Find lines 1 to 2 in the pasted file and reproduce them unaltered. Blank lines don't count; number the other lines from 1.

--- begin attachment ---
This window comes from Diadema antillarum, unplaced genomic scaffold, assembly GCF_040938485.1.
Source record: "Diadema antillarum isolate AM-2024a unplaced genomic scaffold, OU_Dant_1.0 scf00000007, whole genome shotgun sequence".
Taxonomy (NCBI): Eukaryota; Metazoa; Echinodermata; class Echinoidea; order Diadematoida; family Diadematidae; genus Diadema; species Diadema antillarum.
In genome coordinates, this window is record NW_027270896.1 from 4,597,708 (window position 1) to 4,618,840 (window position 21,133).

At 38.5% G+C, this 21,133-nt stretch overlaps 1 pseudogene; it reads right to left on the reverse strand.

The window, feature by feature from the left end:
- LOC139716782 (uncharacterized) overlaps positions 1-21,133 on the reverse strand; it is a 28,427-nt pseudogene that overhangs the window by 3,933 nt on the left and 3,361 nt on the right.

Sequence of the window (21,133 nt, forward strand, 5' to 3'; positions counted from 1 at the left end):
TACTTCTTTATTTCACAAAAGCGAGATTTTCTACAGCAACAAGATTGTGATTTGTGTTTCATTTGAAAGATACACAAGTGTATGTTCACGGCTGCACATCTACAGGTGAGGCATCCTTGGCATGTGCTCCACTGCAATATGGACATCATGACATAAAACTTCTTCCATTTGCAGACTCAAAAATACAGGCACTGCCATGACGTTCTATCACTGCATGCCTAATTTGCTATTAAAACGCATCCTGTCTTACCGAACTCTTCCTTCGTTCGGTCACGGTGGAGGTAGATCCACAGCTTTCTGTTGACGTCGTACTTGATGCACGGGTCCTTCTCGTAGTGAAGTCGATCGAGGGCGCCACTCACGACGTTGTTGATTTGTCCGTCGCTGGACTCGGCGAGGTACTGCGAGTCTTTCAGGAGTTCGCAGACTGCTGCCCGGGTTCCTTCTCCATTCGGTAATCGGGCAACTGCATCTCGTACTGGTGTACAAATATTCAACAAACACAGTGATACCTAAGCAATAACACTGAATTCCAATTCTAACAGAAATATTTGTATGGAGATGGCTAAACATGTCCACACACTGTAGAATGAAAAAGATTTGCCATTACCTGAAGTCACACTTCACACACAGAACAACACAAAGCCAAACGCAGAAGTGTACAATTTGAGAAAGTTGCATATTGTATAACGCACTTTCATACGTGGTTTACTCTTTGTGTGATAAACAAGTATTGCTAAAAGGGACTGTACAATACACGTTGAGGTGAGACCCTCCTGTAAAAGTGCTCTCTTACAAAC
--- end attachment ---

This window comes from Diadema antillarum, unplaced genomic scaffold, assembly GCF_040938485.1.
Source record: "Diadema antillarum isolate AM-2024a unplaced genomic scaffold, OU_Dant_1.0 scf00000007, whole genome shotgun sequence".